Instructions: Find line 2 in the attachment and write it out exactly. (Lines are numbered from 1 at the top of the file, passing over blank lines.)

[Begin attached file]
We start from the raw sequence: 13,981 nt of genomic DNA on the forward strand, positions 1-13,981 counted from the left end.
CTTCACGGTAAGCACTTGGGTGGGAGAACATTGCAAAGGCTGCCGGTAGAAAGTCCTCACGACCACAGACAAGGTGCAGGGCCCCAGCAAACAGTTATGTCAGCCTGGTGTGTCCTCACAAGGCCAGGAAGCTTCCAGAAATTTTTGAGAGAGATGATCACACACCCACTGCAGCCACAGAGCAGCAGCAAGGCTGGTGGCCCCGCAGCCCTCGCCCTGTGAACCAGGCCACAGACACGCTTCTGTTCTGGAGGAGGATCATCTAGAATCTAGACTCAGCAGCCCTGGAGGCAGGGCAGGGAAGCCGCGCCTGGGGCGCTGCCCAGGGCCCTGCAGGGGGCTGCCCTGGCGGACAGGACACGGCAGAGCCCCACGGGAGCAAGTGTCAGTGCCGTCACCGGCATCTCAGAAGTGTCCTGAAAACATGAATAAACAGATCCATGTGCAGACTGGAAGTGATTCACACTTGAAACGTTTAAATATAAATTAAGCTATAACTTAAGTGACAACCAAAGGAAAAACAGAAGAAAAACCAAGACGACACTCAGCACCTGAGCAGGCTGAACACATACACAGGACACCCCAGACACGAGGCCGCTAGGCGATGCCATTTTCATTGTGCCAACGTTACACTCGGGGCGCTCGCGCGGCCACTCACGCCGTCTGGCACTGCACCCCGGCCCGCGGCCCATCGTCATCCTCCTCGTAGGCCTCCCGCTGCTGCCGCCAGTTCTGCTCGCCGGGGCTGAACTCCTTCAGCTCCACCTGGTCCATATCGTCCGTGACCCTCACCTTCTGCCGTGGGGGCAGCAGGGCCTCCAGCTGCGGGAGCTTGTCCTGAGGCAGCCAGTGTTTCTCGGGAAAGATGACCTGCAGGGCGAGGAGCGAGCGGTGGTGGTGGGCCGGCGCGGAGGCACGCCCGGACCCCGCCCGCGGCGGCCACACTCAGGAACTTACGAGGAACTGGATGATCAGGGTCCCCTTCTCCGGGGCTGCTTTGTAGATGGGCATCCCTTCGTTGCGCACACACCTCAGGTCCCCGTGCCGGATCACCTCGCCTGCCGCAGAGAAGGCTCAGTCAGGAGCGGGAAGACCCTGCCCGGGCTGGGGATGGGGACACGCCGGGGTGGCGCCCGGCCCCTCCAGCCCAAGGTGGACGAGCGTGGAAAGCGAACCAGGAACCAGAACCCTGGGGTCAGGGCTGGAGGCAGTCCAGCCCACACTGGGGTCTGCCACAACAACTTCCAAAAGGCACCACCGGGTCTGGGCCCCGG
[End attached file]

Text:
CTTCACGGTAAGCACTTGGGTGGGAGAACATTGCAAAGGCTGCCGGTAGAAAGTCCTCACGACCACAGACAAGGTGCAGGGCCCCAGCAAACAGTTATGTCAGCCTGGTGTGTCCTCACAAGGCCAGGAAGCTTCCAGAAATTTTTGAGAGAGATGATCACACACCCACTGCAGCCACAGAGCAGCAGCAAGGCTGGTGGCCCCGCAGCCCTCGCCCTGTGAACCAGGCCACAGACACGCTTCTGTTCTGGAGGAGGATCATCTAGAATCTAGACTCAGCAGCCCTGGAGGCAGGGCAGGGAAGCCGCGCCTGGGGCGCTGCCCAGGGCCCTGCAGGGGGCTGCCCTGGCGGACAGGACACGGCAGAGCCCCACGGGAGCAAGTGTCAGTGCCGTCACCGGCATCTCAGAAGTGTCCTGAAAACATGAATAAACAGATCCATGTGCAGACTGGAAGTGATTCACACTTGAAACGTTTAAATATAAATTAAGCTATAACTTAAGTGACAACCAAAGGAAAAACAGAAGAAAAACCAAGACGACACTCAGCACCTGAGCAGGCTGAACACATACACAGGACACCCCAGACACGAGGCCGCTAGGCGATGCCATTTTCATTGTGCCAACGTTACACTCGGGGCGCTCGCGCGGCCACTCACGCCGTCTGGCACTGCACCCCGGCCCGCGGCCCATCGTCATCCTCCTCGTAGGCCTCCCGCTGCTGCCGCCAGTTCTGCTCGCCGGGGCTGAACTCCTTCAGCTCCACCTGGTCCATATCGTCCGTGACCCTCACCTTCTGCCGTGGGGGCAGCAGGGCCTCCAGCTGCGGGAGCTTGTCCTGAGGCAGCCAGTGTTTCTCGGGAAAGATGACCTGCAGGGCGAGGAGCGAGCGGTGGTGGTGGGCCGGCGCGGAGGCACGCCCGGACCCCGCCCGCGGCGGCCACACTCAGGAACTTACGAGGAACTGGATGATCAGGGTCCCCTTCTCCGGGGCTGCTTTGTAGATGGGCATCCCTTCGTTGCGCACACACCTCAGGTCCCCGTGCCGGATCACCTCGCCTGCCGCAGAGAAGGCTCAGTCAGGAGCGGGAAGACCCTGCCCGGGCTGGGGATGGGGACACGCCGGGGTGGCGCCCGGCCCCTCCAGCCCAAGGTGGACGAGCGTGGAAAGCGAACCAGGAACCAGAACCCTGGGGTCAGGGCTGGAGGCAGTCCAGCCCACACTGGGGTCTGCCACAACAACTTCCAAAAGGCACCACCGGGTCTGGGCCCCGG